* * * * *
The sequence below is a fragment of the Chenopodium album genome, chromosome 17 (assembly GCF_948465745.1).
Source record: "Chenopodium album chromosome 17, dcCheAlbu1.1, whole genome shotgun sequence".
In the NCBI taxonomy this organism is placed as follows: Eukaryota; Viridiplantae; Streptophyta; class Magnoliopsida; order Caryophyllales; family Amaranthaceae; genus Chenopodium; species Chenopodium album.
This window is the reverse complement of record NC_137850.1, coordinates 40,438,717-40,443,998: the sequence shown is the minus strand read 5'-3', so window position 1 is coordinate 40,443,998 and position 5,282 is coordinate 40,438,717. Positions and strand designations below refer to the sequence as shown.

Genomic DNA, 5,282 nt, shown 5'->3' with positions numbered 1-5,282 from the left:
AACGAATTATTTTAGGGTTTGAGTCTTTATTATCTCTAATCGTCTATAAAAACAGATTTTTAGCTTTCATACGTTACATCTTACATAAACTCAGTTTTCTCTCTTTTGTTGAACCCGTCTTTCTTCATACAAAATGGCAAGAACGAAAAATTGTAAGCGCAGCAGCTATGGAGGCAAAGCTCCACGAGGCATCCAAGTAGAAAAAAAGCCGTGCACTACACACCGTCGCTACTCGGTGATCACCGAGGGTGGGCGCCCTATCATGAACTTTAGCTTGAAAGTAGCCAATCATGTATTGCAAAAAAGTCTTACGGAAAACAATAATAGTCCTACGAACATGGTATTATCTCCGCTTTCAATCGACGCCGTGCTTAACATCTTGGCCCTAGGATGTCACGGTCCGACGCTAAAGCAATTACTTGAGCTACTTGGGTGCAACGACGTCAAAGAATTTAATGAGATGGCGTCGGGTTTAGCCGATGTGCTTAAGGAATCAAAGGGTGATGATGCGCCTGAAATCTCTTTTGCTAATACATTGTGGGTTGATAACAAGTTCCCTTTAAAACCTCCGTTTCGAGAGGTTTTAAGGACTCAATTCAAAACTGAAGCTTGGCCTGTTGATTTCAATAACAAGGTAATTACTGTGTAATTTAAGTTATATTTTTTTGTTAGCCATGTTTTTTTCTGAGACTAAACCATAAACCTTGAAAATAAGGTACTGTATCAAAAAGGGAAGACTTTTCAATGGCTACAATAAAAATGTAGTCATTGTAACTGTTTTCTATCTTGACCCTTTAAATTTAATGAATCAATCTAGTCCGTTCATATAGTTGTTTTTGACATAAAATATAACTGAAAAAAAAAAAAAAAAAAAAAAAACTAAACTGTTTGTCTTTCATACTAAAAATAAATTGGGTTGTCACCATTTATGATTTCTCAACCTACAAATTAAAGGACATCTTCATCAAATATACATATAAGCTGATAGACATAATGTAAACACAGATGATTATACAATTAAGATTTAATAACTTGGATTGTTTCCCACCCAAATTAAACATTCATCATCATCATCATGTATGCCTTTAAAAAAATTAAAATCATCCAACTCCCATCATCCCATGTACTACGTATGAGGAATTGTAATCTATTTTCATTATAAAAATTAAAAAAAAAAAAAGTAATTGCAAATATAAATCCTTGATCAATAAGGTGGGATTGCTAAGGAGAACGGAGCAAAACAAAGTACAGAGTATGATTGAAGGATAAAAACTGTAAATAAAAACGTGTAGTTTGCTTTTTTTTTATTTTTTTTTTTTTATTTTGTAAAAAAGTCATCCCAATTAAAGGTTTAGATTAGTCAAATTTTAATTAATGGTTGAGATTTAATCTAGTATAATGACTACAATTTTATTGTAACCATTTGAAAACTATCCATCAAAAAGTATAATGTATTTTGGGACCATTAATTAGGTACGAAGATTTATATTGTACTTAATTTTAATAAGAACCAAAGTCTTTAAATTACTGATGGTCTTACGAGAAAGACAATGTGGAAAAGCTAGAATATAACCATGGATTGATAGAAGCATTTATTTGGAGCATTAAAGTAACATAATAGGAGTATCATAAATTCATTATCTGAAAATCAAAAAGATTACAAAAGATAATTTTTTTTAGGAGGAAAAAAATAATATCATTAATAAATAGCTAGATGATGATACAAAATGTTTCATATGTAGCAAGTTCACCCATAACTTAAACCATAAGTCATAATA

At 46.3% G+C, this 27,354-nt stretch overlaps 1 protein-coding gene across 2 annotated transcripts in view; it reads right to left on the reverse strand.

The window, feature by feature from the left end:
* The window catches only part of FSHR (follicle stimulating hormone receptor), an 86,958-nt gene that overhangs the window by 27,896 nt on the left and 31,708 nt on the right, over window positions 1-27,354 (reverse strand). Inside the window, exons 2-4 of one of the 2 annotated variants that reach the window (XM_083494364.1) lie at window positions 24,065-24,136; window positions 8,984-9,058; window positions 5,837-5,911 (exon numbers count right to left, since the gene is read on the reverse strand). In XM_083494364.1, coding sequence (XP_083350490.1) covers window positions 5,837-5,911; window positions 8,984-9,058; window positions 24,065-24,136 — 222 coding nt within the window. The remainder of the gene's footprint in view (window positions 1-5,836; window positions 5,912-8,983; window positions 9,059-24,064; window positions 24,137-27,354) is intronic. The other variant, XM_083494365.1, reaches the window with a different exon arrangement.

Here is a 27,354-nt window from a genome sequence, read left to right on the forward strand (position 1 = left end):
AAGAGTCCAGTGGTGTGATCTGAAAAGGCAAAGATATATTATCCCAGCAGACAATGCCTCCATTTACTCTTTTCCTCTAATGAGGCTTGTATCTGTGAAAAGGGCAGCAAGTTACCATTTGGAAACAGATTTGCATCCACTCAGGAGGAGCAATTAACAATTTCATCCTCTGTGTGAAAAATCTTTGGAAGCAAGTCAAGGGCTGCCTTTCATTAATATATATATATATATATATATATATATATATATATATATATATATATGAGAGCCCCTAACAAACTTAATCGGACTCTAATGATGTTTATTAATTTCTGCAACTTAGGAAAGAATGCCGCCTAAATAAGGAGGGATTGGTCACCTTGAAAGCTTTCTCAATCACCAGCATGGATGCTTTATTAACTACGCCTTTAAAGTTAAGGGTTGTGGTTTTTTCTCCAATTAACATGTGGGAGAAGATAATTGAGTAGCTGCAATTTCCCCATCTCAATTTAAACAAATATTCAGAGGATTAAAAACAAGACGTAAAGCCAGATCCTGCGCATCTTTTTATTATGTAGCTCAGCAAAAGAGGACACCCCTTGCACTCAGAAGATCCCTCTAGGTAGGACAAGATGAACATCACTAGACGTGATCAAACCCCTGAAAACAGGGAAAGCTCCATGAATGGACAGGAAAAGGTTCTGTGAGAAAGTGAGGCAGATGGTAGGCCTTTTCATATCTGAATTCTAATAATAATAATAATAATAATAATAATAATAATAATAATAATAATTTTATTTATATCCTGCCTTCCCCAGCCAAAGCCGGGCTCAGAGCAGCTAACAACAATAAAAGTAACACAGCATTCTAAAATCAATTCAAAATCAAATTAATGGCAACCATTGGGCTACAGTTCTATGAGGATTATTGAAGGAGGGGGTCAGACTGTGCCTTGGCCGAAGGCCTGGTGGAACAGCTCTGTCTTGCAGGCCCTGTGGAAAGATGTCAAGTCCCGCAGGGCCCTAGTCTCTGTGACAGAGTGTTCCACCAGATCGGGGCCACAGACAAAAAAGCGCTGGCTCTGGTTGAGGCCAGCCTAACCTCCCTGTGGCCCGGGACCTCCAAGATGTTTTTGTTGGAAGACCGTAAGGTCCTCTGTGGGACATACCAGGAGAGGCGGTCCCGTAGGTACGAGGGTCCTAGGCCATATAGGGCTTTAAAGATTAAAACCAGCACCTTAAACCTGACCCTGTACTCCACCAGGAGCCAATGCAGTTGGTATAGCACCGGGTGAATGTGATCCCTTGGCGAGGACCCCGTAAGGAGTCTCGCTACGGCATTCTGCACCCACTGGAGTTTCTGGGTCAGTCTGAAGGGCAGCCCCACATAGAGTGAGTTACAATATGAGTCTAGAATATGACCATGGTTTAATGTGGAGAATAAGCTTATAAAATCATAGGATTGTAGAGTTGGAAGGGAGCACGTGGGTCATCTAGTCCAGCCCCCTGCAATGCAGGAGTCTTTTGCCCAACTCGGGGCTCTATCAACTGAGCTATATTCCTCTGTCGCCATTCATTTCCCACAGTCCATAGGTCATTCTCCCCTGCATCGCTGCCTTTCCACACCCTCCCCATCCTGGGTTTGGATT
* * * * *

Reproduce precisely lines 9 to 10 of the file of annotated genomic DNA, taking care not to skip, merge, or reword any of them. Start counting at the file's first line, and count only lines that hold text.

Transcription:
* The window catches only part of FSHR (follicle stimulating hormone receptor), an 86,958-nt gene that overhangs the window by 27,896 nt on the left and 31,708 nt on the right, over window positions 1-27,354 (reverse strand). Inside the window, exons 2-4 of one of the 2 annotated variants that reach the window (XM_083494364.1) lie at window positions 24,065-24,136; window positions 8,984-9,058; window positions 5,837-5,911 (exon numbers count right to left, since the gene is read on the reverse strand). In XM_083494364.1, coding sequence (XP_083350490.1) covers window positions 5,837-5,911; window positions 8,984-9,058; window positions 24,065-24,136 — 222 coding nt within the window. The remainder of the gene's footprint in view (window positions 1-5,836; window positions 5,912-8,983; window positions 9,059-24,064; window positions 24,137-27,354) is intronic. The other variant, XM_083494365.1, reaches the window with a different exon arrangement.

Here is a 27,354-nt window from a genome sequence, read left to right on the forward strand (position 1 = left end):